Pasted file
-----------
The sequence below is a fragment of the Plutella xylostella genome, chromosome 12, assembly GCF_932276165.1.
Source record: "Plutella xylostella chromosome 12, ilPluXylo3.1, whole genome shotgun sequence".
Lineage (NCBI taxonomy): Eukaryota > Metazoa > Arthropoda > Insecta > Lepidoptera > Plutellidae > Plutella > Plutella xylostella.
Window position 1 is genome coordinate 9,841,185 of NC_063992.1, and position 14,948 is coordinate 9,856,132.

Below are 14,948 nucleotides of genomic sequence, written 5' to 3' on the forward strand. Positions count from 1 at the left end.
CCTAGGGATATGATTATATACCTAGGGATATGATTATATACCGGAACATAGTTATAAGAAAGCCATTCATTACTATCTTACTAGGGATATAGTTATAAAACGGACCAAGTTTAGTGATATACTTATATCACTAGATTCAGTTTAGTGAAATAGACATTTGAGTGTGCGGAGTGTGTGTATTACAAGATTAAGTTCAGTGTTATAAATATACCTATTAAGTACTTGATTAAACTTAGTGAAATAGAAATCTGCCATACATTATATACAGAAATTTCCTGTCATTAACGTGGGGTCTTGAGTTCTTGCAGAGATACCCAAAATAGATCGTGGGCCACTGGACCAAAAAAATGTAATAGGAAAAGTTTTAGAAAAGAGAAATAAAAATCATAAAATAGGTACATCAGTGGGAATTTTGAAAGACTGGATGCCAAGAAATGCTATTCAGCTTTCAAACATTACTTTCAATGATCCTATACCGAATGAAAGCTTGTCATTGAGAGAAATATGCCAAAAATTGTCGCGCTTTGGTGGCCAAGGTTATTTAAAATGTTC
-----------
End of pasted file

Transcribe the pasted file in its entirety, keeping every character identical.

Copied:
The sequence below is a fragment of the Plutella xylostella genome, chromosome 12, assembly GCF_932276165.1.
Source record: "Plutella xylostella chromosome 12, ilPluXylo3.1, whole genome shotgun sequence".
Lineage (NCBI taxonomy): Eukaryota > Metazoa > Arthropoda > Insecta > Lepidoptera > Plutellidae > Plutella > Plutella xylostella.
Window position 1 is genome coordinate 9,841,185 of NC_063992.1, and position 14,948 is coordinate 9,856,132.

Below are 14,948 nucleotides of genomic sequence, written 5' to 3' on the forward strand. Positions count from 1 at the left end.
CCTAGGGATATGATTATATACCTAGGGATATGATTATATACCGGAACATAGTTATAAGAAAGCCATTCATTACTATCTTACTAGGGATATAGTTATAAAACGGACCAAGTTTAGTGATATACTTATATCACTAGATTCAGTTTAGTGAAATAGACATTTGAGTGTGCGGAGTGTGTGTATTACAAGATTAAGTTCAGTGTTATAAATATACCTATTAAGTACTTGATTAAACTTAGTGAAATAGAAATCTGCCATACATTATATACAGAAATTTCCTGTCATTAACGTGGGGTCTTGAGTTCTTGCAGAGATACCCAAAATAGATCGTGGGCCACTGGACCAAAAAAATGTAATAGGAAAAGTTTTAGAAAAGAGAAATAAAAATCATAAAATAGGTACATCAGTGGGAATTTTGAAAGACTGGATGCCAAGAAATGCTATTCAGCTTTCAAACATTACTTTCAATGATCCTATACCGAATGAAAGCTTGTCATTGAGAGAAATATGCCAAAAATTGTCGCGCTTTGGTGGCCAAGGTTATTTAAAATGTTC